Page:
Gardening Challenges – The Sun-Gazette Newspaper
If the plant is getting more sun than usual and it is the heat of summer, installing a shade cloth or umbrella can provide a more pleasant environment. Also check your irrigation timers, lines and settings, as a power outage may have reset the schedule. Use a moisture meter near the base of the plant – the surface may feel dry, but the roots may be too wet.
Check around the root zone of failing plants: Is the soil totally dry or very wet with standing water or smelling of sulphur? Gophers and voles will chew through irrigation lines diverting water away from plants, leaving the resulting leaky pipes to cause excess water elsewhere. Equipment damage to a main irrigation line may not be evident at the soil surface, but could flood the root zone, preventing oxygen supply to the roots. Mushrooms growing in the area indicate soggy soil.
A wait-and-see approach, in addition to making some accommodations for the plant, such as providing shade cover for a plant that was previously in shade and now in full sun or adjusting irrigation, can make the plant healthy.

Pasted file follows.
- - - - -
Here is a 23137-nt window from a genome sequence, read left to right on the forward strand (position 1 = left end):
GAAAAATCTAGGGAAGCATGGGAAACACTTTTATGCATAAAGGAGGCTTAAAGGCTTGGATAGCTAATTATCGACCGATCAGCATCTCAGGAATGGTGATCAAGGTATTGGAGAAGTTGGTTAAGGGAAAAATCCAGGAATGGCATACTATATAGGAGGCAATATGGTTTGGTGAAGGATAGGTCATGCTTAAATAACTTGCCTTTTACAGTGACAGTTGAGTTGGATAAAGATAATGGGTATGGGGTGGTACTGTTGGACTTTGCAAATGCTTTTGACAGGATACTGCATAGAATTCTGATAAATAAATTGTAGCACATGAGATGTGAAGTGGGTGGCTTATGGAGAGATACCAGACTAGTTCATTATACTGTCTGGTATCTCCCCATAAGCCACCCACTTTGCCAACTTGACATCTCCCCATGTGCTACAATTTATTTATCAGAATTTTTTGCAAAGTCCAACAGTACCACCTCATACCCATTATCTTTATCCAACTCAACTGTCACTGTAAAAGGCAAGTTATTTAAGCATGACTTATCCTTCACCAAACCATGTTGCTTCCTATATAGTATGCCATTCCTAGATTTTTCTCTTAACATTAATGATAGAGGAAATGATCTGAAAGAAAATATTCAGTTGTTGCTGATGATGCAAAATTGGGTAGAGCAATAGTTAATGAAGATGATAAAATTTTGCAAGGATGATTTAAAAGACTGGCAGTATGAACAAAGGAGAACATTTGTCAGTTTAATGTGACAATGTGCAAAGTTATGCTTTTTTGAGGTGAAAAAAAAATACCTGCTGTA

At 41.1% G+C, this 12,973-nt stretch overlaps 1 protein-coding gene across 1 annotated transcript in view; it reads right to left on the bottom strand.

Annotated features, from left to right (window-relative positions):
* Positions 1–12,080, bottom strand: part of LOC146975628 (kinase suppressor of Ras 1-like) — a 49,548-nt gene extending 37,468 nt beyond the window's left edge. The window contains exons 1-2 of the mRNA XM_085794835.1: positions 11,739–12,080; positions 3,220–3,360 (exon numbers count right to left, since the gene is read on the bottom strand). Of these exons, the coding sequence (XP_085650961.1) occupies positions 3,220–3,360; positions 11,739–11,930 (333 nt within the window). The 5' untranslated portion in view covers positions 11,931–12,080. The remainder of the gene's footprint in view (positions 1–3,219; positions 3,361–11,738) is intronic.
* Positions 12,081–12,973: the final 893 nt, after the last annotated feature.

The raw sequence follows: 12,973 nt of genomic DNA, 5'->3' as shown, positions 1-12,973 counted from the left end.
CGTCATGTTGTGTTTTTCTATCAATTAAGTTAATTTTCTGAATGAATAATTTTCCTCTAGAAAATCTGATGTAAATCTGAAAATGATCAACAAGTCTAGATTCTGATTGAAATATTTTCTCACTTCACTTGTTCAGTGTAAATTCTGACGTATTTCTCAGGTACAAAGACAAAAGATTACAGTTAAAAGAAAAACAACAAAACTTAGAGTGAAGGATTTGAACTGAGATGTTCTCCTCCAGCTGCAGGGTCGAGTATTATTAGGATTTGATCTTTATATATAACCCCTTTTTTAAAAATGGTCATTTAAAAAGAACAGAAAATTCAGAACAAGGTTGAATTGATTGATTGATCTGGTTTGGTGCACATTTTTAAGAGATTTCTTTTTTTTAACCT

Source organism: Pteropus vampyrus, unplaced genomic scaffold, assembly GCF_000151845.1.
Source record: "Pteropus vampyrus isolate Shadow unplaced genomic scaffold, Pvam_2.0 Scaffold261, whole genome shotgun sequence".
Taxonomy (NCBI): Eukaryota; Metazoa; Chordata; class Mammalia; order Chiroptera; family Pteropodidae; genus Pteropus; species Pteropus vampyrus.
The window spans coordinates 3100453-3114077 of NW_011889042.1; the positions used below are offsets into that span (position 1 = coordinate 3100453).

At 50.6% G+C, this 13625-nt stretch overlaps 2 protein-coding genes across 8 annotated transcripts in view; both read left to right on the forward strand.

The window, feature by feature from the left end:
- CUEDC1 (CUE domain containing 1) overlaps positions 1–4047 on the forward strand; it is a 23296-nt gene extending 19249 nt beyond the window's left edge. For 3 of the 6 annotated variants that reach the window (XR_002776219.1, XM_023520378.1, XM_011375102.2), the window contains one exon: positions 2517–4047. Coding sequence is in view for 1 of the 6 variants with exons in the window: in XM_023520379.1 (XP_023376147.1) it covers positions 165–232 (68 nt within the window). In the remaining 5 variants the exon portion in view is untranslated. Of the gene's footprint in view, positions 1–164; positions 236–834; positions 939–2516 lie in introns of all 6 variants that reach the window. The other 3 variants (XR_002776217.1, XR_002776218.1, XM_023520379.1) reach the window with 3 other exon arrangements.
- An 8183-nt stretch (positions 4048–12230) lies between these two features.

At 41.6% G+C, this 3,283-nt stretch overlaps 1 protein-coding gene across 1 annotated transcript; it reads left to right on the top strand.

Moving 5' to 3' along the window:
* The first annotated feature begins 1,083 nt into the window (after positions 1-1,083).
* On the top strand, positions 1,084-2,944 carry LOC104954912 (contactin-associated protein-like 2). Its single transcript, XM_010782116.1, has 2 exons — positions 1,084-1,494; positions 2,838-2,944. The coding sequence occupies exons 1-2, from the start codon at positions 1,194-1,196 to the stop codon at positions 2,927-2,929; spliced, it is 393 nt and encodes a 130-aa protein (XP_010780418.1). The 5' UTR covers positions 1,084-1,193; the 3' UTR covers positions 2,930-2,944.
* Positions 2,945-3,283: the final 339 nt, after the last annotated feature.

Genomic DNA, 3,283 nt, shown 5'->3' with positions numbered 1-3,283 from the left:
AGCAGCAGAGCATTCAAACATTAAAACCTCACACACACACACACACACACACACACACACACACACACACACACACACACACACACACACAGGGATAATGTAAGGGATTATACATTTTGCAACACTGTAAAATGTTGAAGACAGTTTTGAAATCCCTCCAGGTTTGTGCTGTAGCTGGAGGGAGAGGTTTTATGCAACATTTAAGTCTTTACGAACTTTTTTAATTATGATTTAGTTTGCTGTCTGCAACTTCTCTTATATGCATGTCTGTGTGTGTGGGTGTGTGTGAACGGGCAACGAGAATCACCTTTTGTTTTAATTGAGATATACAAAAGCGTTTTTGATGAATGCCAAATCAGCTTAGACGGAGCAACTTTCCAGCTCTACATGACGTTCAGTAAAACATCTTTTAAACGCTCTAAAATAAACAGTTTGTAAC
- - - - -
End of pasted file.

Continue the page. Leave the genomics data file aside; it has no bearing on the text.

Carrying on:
If the challenge has overwhelmed the factory, how can you prevent a recurrence? Assess the site for sun and shade, drainage, existing plants and trees, and ease of irrigation. When selecting plants, consider the gardener’s issues, such as how long it takes to care for plants that need a lot of attention to thrive, or the ability to do the work needed to make a plant look its best. .
Soil tests can be done for pH, nutrients and trace elements. Home test kits are relatively inexpensive, but accuracy varies. A commercial lab will provide accurate analysis, but they are more expensive. Home tests that can provide useful information include squeezing a handful of soil to check how it clumps, digging a hole and measuring how long it takes to drain, looking for worms in the dug up soil, and testing the Soil pH with a test kit. or probe.
Planting in containers is easier for the gardener and can protect plants from pests and environmental problems. Pots placed on the porch are easier to monitor for pest invasion, can be moved for sun or frost protection, and provide herbs or vegetables close to the kitchen.
Learning new information, such as selecting the best plants for your site or cultural care to produce your dream garden, is a good place to start. Working around inevitable challenges makes us more complete gardeners. Imagine how you will feel next year after completing the challenge and creating a lovely garden.
The Master Gardeners will be live to answer your questions on Saturday, May 21 from 10 a.m. to 3 p.m. at Kaweah Oaks Preserve in Exeter for Go Native: A Native American Cultural Celebration. They can also be contacted between 9:30 a.m. and 11:30 a.m. on Tuesdays and Thursdays to answer your questions at 559-684-3325, or visit their website at ucanr.edu/sites/UC_Master_Gardeners.